In summary, we showed that a high-miR-486 expression is an independent prognostic classifier in stage III and IV RCC. Therefore, measurement of miR-486 helps identify high-risk patients. In this study, expression of miR-486 from FFPE samples was assessed. Therefore, measurement of miR-486 can be readily translated into clinical applications.

Acknowledgements

This study was supported in part by grants-in-aid for Cancer Research from the Ministry of Education, Culture, Science, Sports and Technology of Japan and in part by a grant-in-aid for the Third Comprehensive 10-Year Strategy for Cancer Control from the Ministry of Health, Labor and Welfare of Japan. The authors would like to thank Mr. Shinichi Norimura for his excellent technical assistance and advice. This study was conducted in collaboration with the Research Center for Molecular Medicine of the Faculty of Medicine of Hiroshima University. We also thank the Analysis Center of Life Science of Hiroshima University for the use of their facilities.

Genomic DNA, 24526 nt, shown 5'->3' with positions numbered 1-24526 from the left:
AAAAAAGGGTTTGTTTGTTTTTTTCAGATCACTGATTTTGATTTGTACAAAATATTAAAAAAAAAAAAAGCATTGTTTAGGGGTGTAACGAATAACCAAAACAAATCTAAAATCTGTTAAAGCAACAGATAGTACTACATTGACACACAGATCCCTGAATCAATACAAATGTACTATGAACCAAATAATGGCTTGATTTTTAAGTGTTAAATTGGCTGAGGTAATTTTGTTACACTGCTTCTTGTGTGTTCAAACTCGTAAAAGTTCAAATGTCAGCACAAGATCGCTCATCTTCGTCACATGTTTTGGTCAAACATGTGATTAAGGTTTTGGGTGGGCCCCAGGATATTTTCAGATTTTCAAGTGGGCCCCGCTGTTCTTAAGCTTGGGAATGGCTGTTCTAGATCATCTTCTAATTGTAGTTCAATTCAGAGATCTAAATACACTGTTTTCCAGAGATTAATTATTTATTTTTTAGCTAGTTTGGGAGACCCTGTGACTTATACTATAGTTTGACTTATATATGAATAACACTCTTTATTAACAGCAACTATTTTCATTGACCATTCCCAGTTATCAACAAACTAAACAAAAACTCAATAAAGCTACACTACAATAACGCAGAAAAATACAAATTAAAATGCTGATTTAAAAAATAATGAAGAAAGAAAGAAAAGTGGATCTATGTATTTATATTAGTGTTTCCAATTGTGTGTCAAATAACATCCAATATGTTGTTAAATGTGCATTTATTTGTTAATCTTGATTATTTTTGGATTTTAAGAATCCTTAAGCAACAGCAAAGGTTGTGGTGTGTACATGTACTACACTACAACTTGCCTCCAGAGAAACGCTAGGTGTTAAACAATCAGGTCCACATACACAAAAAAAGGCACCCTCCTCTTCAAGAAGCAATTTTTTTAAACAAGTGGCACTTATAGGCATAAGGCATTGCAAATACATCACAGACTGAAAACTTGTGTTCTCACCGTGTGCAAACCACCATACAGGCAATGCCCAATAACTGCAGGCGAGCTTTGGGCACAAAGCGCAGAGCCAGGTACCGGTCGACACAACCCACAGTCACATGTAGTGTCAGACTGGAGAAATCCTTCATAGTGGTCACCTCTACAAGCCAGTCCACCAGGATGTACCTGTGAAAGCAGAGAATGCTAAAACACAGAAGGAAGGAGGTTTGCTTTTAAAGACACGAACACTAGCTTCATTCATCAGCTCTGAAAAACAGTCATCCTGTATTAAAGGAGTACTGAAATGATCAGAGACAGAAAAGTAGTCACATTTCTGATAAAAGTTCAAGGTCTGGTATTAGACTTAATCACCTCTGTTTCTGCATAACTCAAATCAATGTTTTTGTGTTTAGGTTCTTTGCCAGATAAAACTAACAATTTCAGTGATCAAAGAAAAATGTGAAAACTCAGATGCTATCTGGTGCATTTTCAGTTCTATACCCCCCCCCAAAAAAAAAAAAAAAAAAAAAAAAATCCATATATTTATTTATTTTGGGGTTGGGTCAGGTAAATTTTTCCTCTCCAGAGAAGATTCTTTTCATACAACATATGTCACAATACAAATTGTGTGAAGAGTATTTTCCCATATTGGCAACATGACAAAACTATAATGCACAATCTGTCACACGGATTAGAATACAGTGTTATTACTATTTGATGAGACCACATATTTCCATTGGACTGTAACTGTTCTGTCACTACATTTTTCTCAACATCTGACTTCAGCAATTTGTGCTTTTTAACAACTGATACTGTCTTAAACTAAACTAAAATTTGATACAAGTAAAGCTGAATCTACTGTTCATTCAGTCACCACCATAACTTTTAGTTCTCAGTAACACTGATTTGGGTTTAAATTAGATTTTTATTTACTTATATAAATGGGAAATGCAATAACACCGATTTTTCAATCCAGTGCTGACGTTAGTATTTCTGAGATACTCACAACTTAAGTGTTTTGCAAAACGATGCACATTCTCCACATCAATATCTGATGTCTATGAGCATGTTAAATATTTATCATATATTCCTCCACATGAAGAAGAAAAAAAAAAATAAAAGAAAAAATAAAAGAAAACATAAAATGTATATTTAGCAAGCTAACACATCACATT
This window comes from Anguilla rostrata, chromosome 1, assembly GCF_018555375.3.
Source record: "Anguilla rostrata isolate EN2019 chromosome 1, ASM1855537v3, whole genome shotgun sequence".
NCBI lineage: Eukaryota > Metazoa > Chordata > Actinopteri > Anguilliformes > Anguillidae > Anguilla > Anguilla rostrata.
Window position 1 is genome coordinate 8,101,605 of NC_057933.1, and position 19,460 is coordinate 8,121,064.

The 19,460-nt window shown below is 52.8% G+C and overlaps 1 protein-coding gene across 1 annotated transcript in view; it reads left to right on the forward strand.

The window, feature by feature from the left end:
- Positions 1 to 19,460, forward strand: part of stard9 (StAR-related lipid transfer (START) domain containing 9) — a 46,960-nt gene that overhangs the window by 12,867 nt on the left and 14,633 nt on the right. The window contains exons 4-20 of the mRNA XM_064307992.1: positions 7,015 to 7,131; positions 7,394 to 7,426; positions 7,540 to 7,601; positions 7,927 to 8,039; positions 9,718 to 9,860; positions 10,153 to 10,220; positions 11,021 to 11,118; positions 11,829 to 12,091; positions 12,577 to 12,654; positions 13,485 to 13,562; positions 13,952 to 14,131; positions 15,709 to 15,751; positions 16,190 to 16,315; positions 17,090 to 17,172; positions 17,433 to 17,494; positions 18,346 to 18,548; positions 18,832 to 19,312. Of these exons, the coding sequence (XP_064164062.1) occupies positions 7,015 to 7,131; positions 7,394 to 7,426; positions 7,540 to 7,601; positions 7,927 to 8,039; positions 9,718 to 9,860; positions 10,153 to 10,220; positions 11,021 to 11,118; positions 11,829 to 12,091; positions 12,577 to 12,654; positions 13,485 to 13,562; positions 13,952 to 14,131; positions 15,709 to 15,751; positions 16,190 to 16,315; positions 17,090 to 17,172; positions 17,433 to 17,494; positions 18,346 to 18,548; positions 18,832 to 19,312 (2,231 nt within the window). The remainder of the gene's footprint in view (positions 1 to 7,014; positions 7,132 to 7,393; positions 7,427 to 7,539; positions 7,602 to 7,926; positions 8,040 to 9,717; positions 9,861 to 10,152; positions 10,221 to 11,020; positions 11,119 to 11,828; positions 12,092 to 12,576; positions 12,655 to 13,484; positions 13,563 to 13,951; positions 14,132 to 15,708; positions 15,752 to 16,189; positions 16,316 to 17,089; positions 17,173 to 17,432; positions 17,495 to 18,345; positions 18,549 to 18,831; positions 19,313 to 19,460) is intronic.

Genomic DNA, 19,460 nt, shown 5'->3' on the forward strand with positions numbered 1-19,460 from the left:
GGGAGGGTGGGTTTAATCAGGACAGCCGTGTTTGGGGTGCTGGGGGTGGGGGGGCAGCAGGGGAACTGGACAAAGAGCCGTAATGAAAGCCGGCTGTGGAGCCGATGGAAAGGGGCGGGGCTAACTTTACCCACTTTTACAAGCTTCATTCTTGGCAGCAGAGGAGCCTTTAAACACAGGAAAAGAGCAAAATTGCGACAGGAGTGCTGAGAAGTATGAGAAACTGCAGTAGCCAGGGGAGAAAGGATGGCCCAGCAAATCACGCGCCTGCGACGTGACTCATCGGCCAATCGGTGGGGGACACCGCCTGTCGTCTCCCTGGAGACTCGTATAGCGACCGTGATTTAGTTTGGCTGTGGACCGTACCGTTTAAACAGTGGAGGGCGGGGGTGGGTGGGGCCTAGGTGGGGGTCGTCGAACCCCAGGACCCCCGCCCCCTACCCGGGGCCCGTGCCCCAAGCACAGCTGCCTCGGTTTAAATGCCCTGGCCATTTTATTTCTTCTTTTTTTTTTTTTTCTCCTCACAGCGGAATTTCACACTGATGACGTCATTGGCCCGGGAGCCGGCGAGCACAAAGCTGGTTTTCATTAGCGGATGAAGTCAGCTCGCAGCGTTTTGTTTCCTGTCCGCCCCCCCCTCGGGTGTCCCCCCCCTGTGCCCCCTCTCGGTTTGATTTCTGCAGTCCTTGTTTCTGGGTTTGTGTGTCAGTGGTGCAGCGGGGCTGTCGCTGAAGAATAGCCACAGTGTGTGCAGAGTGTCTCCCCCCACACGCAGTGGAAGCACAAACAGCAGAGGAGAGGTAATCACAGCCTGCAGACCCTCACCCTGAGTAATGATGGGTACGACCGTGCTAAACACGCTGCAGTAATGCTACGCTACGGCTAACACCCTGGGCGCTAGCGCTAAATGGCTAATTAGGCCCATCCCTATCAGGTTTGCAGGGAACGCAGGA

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APA
Goto, K., Oue, N., Shinmei, S., Sentani, K., Sakamoto, N., Naito, Y. ... Yasui, W. (2013). Expression of miR-486 is a potential prognostic factor after nephrectomy in advanced renal cell carcinoma. Molecular and Clinical Oncology, 1, 235-240. https://doi.org/10.3892/mco.2012.46
MLA
Goto, K., Oue, N., Shinmei, S., Sentani, K., Sakamoto, N., Naito, Y., Hayashi, T., Teishima, J., Matsubara, A., Yasui, W."Expression of miR-486 is a potential prognostic factor after nephrectomy in advanced renal cell carcinoma". Molecular and Clinical Oncology 1.2 (2013): 235-240.
Chicago
Goto, K., Oue, N., Shinmei, S., Sentani, K., Sakamoto, N., Naito, Y., Hayashi, T., Teishima, J., Matsubara, A., Yasui, W."Expression of miR-486 is a potential prognostic factor after nephrectomy in advanced renal cell carcinoma". Molecular and Clinical Oncology 1, no. 2 (2013): 235-240. https://doi.org/10.3892/mco.2012.46